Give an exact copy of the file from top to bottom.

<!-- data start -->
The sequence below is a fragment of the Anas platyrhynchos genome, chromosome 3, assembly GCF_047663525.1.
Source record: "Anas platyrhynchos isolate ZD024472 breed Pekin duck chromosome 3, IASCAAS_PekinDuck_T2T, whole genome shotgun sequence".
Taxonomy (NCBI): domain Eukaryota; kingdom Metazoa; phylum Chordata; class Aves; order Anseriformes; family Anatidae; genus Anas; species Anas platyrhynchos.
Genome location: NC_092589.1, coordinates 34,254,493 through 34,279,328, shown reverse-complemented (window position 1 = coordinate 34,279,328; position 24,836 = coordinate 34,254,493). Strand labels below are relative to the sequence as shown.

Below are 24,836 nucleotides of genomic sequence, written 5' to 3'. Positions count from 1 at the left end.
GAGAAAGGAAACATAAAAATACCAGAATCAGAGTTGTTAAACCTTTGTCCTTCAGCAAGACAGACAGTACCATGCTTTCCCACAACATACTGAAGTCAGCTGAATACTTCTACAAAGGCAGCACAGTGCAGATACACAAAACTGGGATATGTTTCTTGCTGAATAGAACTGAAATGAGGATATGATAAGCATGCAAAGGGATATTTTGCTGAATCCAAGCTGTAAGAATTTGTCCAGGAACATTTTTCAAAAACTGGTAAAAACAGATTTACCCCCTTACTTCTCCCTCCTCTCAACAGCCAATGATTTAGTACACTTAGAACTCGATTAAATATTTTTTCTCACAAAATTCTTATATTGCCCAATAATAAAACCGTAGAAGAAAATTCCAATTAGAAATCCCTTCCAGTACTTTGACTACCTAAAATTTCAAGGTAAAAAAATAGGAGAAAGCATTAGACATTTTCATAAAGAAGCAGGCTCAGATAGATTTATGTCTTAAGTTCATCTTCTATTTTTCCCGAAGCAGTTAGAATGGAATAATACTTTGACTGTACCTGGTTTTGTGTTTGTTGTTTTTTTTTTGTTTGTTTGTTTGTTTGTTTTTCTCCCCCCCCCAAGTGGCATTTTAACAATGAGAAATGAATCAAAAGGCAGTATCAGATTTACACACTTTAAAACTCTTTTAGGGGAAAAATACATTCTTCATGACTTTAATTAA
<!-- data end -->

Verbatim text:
The sequence below is a fragment of the Anas platyrhynchos genome, chromosome 3, assembly GCF_047663525.1.
Source record: "Anas platyrhynchos isolate ZD024472 breed Pekin duck chromosome 3, IASCAAS_PekinDuck_T2T, whole genome shotgun sequence".
Taxonomy (NCBI): domain Eukaryota; kingdom Metazoa; phylum Chordata; class Aves; order Anseriformes; family Anatidae; genus Anas; species Anas platyrhynchos.
Genome location: NC_092589.1, coordinates 34,254,493 through 34,279,328, shown reverse-complemented (window position 1 = coordinate 34,279,328; position 24,836 = coordinate 34,254,493). Strand labels below are relative to the sequence as shown.

Below are 24,836 nucleotides of genomic sequence, written 5' to 3'. Positions count from 1 at the left end.
GAGAAAGGAAACATAAAAATACCAGAATCAGAGTTGTTAAACCTTTGTCCTTCAGCAAGACAGACAGTACCATGCTTTCCCACAACATACTGAAGTCAGCTGAATACTTCTACAAAGGCAGCACAGTGCAGATACACAAAACTGGGATATGTTTCTTGCTGAATAGAACTGAAATGAGGATATGATAAGCATGCAAAGGGATATTTTGCTGAATCCAAGCTGTAAGAATTTGTCCAGGAACATTTTTCAAAAACTGGTAAAAACAGATTTACCCCCTTACTTCTCCCTCCTCTCAACAGCCAATGATTTAGTACACTTAGAACTCGATTAAATATTTTTTCTCACAAAATTCTTATATTGCCCAATAATAAAACCGTAGAAGAAAATTCCAATTAGAAATCCCTTCCAGTACTTTGACTACCTAAAATTTCAAGGTAAAAAAATAGGAGAAAGCATTAGACATTTTCATAAAGAAGCAGGCTCAGATAGATTTATGTCTTAAGTTCATCTTCTATTTTTCCCGAAGCAGTTAGAATGGAATAATACTTTGACTGTACCTGGTTTTGTGTTTGTTGTTTTTTTTTTGTTTGTTTGTTTGTTTGTTTTTCTCCCCCCCCCAAGTGGCATTTTAACAATGAGAAATGAATCAAAAGGCAGTATCAGATTTACACACTTTAAAACTCTTTTAGGGGAAAAATACATTCTTCATGACTTTAATTAA